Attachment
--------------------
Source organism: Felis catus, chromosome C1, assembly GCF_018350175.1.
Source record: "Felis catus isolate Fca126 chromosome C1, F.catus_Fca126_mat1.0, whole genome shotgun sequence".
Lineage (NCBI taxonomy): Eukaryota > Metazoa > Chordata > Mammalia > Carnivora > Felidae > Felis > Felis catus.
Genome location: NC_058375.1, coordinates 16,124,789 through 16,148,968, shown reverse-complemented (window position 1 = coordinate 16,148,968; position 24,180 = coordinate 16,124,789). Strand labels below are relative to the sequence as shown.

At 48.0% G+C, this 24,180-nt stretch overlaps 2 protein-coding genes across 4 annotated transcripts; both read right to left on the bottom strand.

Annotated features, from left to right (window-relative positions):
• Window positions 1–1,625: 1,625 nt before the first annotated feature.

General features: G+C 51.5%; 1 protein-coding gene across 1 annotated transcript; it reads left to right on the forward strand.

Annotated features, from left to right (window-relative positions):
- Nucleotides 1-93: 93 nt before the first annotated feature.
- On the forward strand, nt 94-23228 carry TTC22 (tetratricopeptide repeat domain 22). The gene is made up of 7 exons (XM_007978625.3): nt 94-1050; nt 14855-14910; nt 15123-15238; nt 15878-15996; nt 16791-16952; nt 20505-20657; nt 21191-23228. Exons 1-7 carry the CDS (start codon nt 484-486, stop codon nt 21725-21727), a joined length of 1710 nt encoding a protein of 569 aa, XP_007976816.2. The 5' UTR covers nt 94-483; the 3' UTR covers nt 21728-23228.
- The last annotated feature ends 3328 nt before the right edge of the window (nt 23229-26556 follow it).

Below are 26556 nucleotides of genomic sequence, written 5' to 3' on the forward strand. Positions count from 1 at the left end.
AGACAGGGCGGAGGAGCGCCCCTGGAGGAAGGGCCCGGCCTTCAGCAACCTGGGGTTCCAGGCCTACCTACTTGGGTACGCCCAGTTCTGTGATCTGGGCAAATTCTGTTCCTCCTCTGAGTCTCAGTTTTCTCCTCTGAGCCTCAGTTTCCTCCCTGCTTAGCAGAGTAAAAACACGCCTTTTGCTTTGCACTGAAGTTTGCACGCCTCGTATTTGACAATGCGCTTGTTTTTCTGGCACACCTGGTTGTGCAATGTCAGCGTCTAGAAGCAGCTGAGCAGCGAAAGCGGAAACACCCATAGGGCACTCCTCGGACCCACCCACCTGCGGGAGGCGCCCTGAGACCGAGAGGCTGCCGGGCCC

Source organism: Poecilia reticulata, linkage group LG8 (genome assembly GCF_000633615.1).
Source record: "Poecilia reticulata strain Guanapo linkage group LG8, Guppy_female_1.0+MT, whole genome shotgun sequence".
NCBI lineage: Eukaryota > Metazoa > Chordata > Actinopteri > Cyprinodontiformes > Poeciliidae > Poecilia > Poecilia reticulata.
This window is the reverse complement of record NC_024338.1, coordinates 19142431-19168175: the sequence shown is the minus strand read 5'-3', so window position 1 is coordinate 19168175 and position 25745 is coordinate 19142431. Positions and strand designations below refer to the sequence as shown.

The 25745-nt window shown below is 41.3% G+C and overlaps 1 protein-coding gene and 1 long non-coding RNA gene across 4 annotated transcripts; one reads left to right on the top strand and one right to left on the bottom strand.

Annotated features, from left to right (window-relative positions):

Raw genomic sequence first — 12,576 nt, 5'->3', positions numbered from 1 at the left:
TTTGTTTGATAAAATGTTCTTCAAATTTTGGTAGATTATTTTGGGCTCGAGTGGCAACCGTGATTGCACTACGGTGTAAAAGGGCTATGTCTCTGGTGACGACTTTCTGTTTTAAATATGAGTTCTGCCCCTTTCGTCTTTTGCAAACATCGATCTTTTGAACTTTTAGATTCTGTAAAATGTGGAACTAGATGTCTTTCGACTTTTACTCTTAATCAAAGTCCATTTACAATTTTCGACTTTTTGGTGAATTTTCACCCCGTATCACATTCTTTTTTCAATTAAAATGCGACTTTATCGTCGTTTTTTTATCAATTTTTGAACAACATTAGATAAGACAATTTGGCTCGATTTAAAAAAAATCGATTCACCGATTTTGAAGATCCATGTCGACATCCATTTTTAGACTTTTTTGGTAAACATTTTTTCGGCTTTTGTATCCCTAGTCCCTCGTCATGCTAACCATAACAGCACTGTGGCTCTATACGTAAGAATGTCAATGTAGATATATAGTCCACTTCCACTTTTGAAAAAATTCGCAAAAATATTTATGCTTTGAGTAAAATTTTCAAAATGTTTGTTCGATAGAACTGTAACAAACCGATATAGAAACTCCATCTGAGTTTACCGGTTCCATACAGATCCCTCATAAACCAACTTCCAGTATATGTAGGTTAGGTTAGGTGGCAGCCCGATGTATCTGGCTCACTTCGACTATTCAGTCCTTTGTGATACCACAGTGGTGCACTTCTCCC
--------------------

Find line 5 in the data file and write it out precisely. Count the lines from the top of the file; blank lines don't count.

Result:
At 48.0% G+C, this 24,180-nt stretch overlaps 2 protein-coding genes across 4 annotated transcripts; both read right to left on the bottom strand.